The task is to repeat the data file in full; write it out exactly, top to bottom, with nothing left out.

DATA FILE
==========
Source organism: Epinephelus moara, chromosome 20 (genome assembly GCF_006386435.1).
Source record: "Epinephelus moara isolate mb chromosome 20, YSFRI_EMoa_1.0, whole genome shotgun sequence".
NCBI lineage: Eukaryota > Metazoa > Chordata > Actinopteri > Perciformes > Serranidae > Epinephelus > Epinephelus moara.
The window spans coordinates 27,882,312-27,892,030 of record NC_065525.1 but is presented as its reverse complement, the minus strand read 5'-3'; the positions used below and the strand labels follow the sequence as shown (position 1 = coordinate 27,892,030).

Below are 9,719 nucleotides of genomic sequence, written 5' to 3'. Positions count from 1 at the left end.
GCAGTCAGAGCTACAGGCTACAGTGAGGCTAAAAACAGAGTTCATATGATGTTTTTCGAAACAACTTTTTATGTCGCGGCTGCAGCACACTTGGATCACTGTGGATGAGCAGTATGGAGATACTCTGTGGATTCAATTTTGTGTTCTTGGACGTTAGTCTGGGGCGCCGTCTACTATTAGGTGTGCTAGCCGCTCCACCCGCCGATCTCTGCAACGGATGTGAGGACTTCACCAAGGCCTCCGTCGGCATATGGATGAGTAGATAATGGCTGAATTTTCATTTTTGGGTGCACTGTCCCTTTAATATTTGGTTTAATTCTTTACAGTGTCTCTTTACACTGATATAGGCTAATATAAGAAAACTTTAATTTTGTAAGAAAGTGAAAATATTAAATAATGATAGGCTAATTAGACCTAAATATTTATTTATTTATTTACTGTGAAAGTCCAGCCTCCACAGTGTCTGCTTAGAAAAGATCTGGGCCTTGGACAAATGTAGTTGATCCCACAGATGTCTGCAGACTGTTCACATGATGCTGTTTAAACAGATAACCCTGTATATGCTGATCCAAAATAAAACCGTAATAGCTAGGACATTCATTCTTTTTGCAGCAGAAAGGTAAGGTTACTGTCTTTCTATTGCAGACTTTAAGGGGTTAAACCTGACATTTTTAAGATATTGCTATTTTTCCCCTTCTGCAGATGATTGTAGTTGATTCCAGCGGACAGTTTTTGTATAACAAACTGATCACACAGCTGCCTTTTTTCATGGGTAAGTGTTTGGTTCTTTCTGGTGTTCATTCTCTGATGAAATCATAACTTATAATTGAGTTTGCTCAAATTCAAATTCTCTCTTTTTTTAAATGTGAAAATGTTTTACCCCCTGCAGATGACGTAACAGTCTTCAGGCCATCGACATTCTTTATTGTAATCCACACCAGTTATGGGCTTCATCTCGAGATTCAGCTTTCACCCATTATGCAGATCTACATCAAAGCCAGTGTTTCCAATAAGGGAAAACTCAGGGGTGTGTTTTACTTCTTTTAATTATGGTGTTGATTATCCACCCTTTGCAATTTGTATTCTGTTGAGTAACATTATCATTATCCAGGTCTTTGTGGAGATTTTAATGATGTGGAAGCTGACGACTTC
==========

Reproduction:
Source organism: Epinephelus moara, chromosome 20 (genome assembly GCF_006386435.1).
Source record: "Epinephelus moara isolate mb chromosome 20, YSFRI_EMoa_1.0, whole genome shotgun sequence".
NCBI lineage: Eukaryota > Metazoa > Chordata > Actinopteri > Perciformes > Serranidae > Epinephelus > Epinephelus moara.
The window spans coordinates 27,882,312-27,892,030 of record NC_065525.1 but is presented as its reverse complement, the minus strand read 5'-3'; the positions used below and the strand labels follow the sequence as shown (position 1 = coordinate 27,892,030).

Below are 9,719 nucleotides of genomic sequence, written 5' to 3'. Positions count from 1 at the left end.
GCAGTCAGAGCTACAGGCTACAGTGAGGCTAAAAACAGAGTTCATATGATGTTTTTCGAAACAACTTTTTATGTCGCGGCTGCAGCACACTTGGATCACTGTGGATGAGCAGTATGGAGATACTCTGTGGATTCAATTTTGTGTTCTTGGACGTTAGTCTGGGGCGCCGTCTACTATTAGGTGTGCTAGCCGCTCCACCCGCCGATCTCTGCAACGGATGTGAGGACTTCACCAAGGCCTCCGTCGGCATATGGATGAGTAGATAATGGCTGAATTTTCATTTTTGGGTGCACTGTCCCTTTAATATTTGGTTTAATTCTTTACAGTGTCTCTTTACACTGATATAGGCTAATATAAGAAAACTTTAATTTTGTAAGAAAGTGAAAATATTAAATAATGATAGGCTAATTAGACCTAAATATTTATTTATTTATTTACTGTGAAAGTCCAGCCTCCACAGTGTCTGCTTAGAAAAGATCTGGGCCTTGGACAAATGTAGTTGATCCCACAGATGTCTGCAGACTGTTCACATGATGCTGTTTAAACAGATAACCCTGTATATGCTGATCCAAAATAAAACCGTAATAGCTAGGACATTCATTCTTTTTGCAGCAGAAAGGTAAGGTTACTGTCTTTCTATTGCAGACTTTAAGGGGTTAAACCTGACATTTTTAAGATATTGCTATTTTTCCCCTTCTGCAGATGATTGTAGTTGATTCCAGCGGACAGTTTTTGTATAACAAACTGATCACACAGCTGCCTTTTTTCATGGGTAAGTGTTTGGTTCTTTCTGGTGTTCATTCTCTGATGAAATCATAACTTATAATTGAGTTTGCTCAAATTCAAATTCTCTCTTTTTTTAAATGTGAAAATGTTTTACCCCCTGCAGATGACGTAACAGTCTTCAGGCCATCGACATTCTTTATTGTAATCCACACCAGTTATGGGCTTCATCTCGAGATTCAGCTTTCACCCATTATGCAGATCTACATCAAAGCCAGTGTTTCCAATAAGGGAAAACTCAGGGGTGTGTTTTACTTCTTTTAATTATGGTGTTGATTATCCACCCTTTGCAATTTGTATTCTGTTGAGTAACATTATCATTATCCAGGTCTTTGTGGAGATTTTAATGATGTGGAAGCTGACGACTTC